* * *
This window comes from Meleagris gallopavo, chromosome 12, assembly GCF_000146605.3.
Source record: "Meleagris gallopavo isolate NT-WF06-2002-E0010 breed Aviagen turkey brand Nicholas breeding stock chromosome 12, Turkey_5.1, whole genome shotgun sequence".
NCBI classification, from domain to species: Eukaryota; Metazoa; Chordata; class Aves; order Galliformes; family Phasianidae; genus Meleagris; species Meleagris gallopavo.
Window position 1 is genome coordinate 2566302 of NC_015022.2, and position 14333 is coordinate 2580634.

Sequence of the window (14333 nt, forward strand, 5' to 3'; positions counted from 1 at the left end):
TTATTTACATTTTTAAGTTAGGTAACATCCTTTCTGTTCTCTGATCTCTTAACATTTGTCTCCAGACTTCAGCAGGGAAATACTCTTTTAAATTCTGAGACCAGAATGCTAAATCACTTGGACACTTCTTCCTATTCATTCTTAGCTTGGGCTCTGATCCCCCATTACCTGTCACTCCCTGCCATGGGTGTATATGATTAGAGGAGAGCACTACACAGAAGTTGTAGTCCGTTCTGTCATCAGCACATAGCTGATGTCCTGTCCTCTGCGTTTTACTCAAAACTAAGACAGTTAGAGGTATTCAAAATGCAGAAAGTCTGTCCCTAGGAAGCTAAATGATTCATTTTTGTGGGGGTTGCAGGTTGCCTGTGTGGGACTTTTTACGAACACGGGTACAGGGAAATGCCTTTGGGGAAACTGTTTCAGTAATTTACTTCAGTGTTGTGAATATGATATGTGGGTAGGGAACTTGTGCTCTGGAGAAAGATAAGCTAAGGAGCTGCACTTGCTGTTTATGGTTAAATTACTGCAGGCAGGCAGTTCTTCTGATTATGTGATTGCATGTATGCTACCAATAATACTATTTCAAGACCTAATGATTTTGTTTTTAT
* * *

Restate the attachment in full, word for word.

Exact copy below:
This window comes from Meleagris gallopavo, chromosome 12, assembly GCF_000146605.3.
Source record: "Meleagris gallopavo isolate NT-WF06-2002-E0010 breed Aviagen turkey brand Nicholas breeding stock chromosome 12, Turkey_5.1, whole genome shotgun sequence".
NCBI classification, from domain to species: Eukaryota; Metazoa; Chordata; class Aves; order Galliformes; family Phasianidae; genus Meleagris; species Meleagris gallopavo.
Window position 1 is genome coordinate 2566302 of NC_015022.2, and position 14333 is coordinate 2580634.

Sequence of the window (14333 nt, forward strand, 5' to 3'; positions counted from 1 at the left end):
TTATTTACATTTTTAAGTTAGGTAACATCCTTTCTGTTCTCTGATCTCTTAACATTTGTCTCCAGACTTCAGCAGGGAAATACTCTTTTAAATTCTGAGACCAGAATGCTAAATCACTTGGACACTTCTTCCTATTCATTCTTAGCTTGGGCTCTGATCCCCCATTACCTGTCACTCCCTGCCATGGGTGTATATGATTAGAGGAGAGCACTACACAGAAGTTGTAGTCCGTTCTGTCATCAGCACATAGCTGATGTCCTGTCCTCTGCGTTTTACTCAAAACTAAGACAGTTAGAGGTATTCAAAATGCAGAAAGTCTGTCCCTAGGAAGCTAAATGATTCATTTTTGTGGGGGTTGCAGGTTGCCTGTGTGGGACTTTTTACGAACACGGGTACAGGGAAATGCCTTTGGGGAAACTGTTTCAGTAATTTACTTCAGTGTTGTGAATATGATATGTGGGTAGGGAACTTGTGCTCTGGAGAAAGATAAGCTAAGGAGCTGCACTTGCTGTTTATGGTTAAATTACTGCAGGCAGGCAGTTCTTCTGATTATGTGATTGCATGTATGCTACCAATAATACTATTTCAAGACCTAATGATTTTGTTTTTAT